Further information:
http://www.esa.org

More articles from Ecology, The Environment and Conservation:

nachricht Safeguarding sustainability through forest certification mapping
27.06.2017 | International Institute for Applied Systems Analysis (IIASA)

nachricht Dune ecosystem modelling
26.06.2017 | Albert-Ludwigs-Universität Freiburg im Breisgau

All articles from Ecology, The Environment and Conservation >>>

The most recent press releases about innovation >>>

Die letzten 5 Focus-News des innovations-reports im Überblick:

Im Focus: Manipulating Electron Spins Without Loss of Information

Physicists have developed a new technique that uses electrical voltages to control the electron spin on a chip. The newly-developed method provides protection from spin decay, meaning that the contained information can be maintained and transmitted over comparatively large distances, as has been demonstrated by a team from the University of Basel’s Department of Physics and the Swiss Nanoscience Institute. The results have been published in Physical Review X.

For several years, researchers have been trying to use the spin of an electron to store and transmit information. The spin of each electron is always coupled...

Im Focus: The proton precisely weighted

What is the mass of a proton? Scientists from Germany and Japan successfully did an important step towards the most exact knowledge of this fundamental constant. By means of precision measurements on a single proton, they could improve the precision by a factor of three and also correct the existing value.

To determine the mass of a single proton still more accurate – a group of physicists led by Klaus Blaum and Sven Sturm of the Max Planck Institute for Nuclear...

Im Focus: On the way to a biological alternative

A bacterial enzyme enables reactions that open up alternatives to key industrial chemical processes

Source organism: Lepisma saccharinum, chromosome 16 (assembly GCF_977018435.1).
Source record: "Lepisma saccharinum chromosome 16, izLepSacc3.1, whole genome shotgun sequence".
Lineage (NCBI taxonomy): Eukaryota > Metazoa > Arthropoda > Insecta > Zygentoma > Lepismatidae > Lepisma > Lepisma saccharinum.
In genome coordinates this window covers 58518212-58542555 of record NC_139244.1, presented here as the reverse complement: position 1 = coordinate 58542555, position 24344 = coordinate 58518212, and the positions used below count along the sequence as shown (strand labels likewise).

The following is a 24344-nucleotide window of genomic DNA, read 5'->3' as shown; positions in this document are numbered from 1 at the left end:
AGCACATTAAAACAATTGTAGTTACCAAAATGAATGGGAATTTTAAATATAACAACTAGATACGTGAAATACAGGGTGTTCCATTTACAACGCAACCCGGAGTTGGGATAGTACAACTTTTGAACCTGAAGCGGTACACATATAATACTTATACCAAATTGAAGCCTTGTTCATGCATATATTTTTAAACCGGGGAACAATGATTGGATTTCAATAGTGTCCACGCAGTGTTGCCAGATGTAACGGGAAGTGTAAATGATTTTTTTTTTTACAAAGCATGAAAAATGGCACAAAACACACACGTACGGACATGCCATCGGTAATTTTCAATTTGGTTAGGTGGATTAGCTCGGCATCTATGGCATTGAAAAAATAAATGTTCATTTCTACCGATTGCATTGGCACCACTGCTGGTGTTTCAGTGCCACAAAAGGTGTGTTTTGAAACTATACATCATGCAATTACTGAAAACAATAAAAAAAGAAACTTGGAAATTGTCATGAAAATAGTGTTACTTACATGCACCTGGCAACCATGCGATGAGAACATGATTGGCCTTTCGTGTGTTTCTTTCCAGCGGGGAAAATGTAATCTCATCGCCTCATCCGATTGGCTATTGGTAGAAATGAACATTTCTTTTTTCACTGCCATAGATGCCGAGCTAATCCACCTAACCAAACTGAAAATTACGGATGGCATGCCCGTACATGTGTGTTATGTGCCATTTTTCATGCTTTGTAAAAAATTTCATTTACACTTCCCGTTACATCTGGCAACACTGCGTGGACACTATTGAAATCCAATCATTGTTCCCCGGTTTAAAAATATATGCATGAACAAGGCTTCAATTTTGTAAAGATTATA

The research team of Prof. Dr. Oliver Einsle at the University of Freiburg's Institute of Biochemistry has long been exploring the functioning of nitrogenase....

Im Focus: The 1 trillion tonne iceberg

Larsen C Ice Shelf rift finally breaks through

A one trillion tonne iceberg - one of the biggest ever recorded -- has calved away from the Larsen C Ice Shelf in Antarctica, after a rift in the ice,...

Im Focus: Laser-cooled ions contribute to better understanding of friction

Physics supports biology: Researchers from PTB have developed a model system to investigate friction phenomena with atomic precision

Friction: what you want from car brakes, otherwise rather a nuisance. In any case, it is useful to know as precisely as possible how friction phenomena arise –...

All Focus news of the innovation-report >>>

Anzeige

Anzeige

Event News

Closing the Sustainability Circle: Protection of Food with Biobased Materials

21.07.2017 | Event News

»We are bringing Additive Manufacturing to SMEs«

19.07.2017 | Event News

The technology with a feel for feelings

12.07.2017 | Event News

 
Latest News

NASA looks to solar eclipse to help understand Earth's energy system

21.07.2017 | Earth Sciences

Stanford researchers develop a new type of soft, growing robot

21.07.2017 | Power and Electrical Engineering

Vortex photons from electrons in circular motion

21.07.2017 | Physics and Astronomy

VideoLinks
B2B-VideoLinks
More VideoLinks >>>